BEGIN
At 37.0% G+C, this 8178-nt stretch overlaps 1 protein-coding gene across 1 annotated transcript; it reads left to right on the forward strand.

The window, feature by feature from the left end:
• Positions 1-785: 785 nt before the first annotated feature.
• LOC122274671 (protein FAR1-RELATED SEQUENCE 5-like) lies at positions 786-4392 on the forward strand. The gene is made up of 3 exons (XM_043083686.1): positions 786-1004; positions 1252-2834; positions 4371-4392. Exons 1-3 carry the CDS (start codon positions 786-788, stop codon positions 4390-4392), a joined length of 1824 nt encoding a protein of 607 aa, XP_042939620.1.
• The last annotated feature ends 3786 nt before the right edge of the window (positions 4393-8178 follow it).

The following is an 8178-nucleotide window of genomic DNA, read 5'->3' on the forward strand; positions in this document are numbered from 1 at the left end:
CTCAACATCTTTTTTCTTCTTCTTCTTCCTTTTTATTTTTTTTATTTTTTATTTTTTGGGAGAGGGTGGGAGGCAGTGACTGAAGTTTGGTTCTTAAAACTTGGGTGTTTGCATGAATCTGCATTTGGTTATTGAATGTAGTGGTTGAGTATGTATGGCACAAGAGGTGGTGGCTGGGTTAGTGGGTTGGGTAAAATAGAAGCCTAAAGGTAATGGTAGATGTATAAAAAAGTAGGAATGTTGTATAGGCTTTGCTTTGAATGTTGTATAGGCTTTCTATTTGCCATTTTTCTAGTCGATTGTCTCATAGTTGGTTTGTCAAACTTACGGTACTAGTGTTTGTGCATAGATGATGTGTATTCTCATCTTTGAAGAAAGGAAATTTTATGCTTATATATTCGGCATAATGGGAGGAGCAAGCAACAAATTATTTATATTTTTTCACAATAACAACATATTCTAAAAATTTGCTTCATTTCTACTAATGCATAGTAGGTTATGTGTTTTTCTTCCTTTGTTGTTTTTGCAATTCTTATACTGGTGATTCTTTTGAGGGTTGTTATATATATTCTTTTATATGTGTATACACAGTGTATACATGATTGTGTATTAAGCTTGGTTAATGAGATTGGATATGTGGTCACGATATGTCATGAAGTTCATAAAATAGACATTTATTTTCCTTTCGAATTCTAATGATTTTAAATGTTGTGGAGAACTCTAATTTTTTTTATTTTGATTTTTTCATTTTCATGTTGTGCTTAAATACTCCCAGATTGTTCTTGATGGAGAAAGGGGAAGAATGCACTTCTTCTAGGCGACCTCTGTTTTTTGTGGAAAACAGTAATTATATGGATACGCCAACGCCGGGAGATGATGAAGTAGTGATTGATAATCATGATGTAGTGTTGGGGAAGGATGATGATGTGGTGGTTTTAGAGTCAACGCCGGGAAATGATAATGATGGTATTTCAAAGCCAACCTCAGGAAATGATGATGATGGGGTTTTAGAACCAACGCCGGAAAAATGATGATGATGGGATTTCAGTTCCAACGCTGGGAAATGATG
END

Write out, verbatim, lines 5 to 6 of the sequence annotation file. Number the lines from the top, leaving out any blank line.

• The last annotated feature ends 3786 nt before the right edge of the window (positions 4393-8178 follow it).

The following is an 8178-nucleotide window of genomic DNA, read 5'->3' on the forward strand; positions in this document are numbered from 1 at the left end: